Tag Archives: Parnell

Wide Body – Scirocco BRM SP-1-63

In 1962 American Tony Settember with backing from compatriot Hugh Powell made his Grand Prix debut driving a Coventry Climax powered Emeryson Mk2 in the British Grand Prix where he finished 11th from 19th on the Grid.

Tony qualified 21st and last for the 1962 Italian Grand Prix and retired, but undeterred Hugh Powell bought out Paul Emery at the end of the season and rebranded the team Scirocco for the 1963 season.

Scirocco BRM, Goodwood Revival,

The team commissioned Roy Thomas to build the chassis which features a combination of monocoque and tube frame elements, John Tojeiro to provide the suspension and Williams & Pritchard to provide the body work.

The new Scirocco’s were powered with V8 motor’s supplied by reigning World Champions BRM which were fitted to Colotti Type 34 six speed gearboxes.

Scirocco BRM, Delane, Goodwood Revival,

Two cars were completed for the 1963 season and were driven by Tony and Englishman Ian Burgess.

The teams world championship effort was disheartening, from 10 entries the team withdrew Ian’s car on three occasions Tony failed to qualify in Italy and the team did not record any finishes although Tony was classified 8th in Belgium despite retiring after an accident 7 laps from the finish.

Scirocco BRM, Goodwood Revival,

The high point of the teams qualifying for world championship races was Tony’s 18th place start in the British Grand Prix.

However alongside their championship programe the Scirocco Powell team made three non championship appearances and at the 1963 Austrian Grand Prix Tony qualified 8th in chassis #SP-1-63 seen in these photographs and brought the car home in 2nd place five laps down Jack Brabham’s Brabham BT3.

Scirocco BRM, Goodwood Revival,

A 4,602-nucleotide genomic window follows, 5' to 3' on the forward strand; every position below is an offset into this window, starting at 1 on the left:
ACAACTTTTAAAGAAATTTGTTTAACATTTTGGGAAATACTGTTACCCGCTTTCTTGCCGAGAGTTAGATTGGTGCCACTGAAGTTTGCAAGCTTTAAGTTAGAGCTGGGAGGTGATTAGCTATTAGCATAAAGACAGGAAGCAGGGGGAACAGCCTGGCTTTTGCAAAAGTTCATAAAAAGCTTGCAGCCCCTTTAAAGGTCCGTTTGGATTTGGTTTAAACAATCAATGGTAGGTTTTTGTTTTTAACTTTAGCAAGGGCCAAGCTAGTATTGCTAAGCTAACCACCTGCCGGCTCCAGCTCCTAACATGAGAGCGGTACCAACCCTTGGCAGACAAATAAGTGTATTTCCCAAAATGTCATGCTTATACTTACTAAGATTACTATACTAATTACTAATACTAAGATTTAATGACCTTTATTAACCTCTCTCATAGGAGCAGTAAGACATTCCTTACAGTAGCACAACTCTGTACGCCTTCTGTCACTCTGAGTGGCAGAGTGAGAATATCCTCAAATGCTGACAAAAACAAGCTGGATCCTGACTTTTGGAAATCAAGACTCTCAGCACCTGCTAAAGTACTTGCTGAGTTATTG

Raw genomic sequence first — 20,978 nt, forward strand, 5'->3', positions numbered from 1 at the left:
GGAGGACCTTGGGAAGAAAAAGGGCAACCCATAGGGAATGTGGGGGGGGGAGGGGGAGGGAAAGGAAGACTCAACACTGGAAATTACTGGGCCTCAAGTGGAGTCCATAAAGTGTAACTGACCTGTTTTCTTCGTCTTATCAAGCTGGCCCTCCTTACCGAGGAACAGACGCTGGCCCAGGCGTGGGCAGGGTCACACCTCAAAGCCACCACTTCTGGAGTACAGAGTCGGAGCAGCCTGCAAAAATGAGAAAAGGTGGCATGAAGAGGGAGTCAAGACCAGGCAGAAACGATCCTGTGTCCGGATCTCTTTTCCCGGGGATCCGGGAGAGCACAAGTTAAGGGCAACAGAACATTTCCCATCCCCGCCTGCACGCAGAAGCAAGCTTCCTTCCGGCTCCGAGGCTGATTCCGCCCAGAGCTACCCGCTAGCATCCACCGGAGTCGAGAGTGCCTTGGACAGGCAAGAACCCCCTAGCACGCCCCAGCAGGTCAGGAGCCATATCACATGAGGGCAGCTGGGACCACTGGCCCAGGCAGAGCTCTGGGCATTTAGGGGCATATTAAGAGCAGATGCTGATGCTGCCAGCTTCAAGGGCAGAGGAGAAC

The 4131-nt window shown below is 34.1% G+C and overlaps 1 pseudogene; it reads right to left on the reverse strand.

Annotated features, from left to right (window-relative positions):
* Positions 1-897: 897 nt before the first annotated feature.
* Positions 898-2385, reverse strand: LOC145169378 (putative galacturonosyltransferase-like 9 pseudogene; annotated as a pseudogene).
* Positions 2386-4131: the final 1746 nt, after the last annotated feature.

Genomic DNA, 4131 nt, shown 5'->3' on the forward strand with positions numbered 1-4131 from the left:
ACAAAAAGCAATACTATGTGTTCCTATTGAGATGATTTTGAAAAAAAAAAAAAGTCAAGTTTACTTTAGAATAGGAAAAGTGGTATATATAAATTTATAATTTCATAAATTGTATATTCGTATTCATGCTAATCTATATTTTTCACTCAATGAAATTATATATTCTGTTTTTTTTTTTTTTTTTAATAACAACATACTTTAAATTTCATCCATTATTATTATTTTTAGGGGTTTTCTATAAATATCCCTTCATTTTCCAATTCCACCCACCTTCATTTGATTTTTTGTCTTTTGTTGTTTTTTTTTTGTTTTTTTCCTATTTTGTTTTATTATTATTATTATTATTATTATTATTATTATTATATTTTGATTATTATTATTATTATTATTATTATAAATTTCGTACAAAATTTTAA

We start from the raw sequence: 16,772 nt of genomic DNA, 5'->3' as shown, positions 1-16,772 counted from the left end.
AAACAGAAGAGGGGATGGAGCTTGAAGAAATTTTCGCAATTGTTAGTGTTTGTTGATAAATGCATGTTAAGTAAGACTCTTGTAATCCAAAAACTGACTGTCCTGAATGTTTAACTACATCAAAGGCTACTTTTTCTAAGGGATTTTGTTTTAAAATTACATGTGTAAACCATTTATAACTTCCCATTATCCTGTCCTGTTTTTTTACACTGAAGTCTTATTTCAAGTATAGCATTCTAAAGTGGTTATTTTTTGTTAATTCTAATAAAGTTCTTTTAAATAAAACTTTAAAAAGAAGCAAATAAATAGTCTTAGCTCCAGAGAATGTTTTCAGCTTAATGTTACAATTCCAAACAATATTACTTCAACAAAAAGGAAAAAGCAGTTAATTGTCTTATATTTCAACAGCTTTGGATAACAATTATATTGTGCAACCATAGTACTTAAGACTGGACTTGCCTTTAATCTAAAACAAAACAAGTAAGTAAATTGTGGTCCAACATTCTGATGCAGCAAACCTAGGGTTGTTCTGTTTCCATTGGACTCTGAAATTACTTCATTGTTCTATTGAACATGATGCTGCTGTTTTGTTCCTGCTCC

The Scirocco Powell team folded at the end of 1963 and SP-2-63 was sold on to Equipe Scirocco Belge who had Tim Parnell fit a Coventry Climax V8 for André Pelitte who’s best result in 1964 was a 6th place finish in the non Championship News Of The World Trophy at Goodwood.

#SP-1-63 was built a bit wider than #SP-2-63 because Tony was a bit bigger then Ian, it is seen in these photographs at Goodwood Revival a couple of years ago with John Delane at the wheel.

Thanks for joining me on this “Wide Body” edition of “Gettin’ a li’l psycho on tyres” I hope you will join me again tomorrow for Maserati Monday. Don’t forget to come back now !


All Sizes Including Chevy – ERA R4A

Continuing the 80th Anniversary Celebration of English Racing Automobiles, ERA, today’s featured vehicle ERA R4A was the first to be built for a customer, South African P G Fairfield and it was the first to be built in 1935.

ERA R4A, James Baxter, VSCC Prescott

ERA R4A was originally painted white and fitted with a 1.1 litre 67 cui supercharged motor and in this form Patrick Fairfield won the Mannin Beg street race on the Isle of Man, the Nuffield Trophy at Donington Park and the Dieppe Grand Prix support race for Voiturettes.

ERA R4A, VSCC Spring Start, Silverstone

After running the car in South African events in early 1936 Patrick returned R4A to the UK where it was fitted with a 1,500 cc / 91.5 cui motor. In this form Patrick and R4A recorded second place finishes in the British Empire Trophy at Donington Park and in the Picardy Grand Prix.

ERA R4A, HGPCA Test Day, Silverstone

Patrick recorded three wins in South African events in 1937 before he was killed during the 1937 Le Mans 24 hours race. R4A was acquired by Norman Wilson with the smaller 1,100 cc / 67 cui motor fitted. Norman raced R4A mostly in South Africa up until the outbreak of the ’39 – ’45 war in which he would loose his life while serving in the South African Air Force.

ERA R4A, James Baxter, VSCC Prescott

Reg Parnell looked after R4A from 1942 to 1945 before selling her to Bob Gerard. When Bob Gerard appeared with R4A at Cockfosters, one of Britains earliest post war motoring events, in July 1945 it had several modifications to the radiator surround which would eventually enclose a smaller radiator.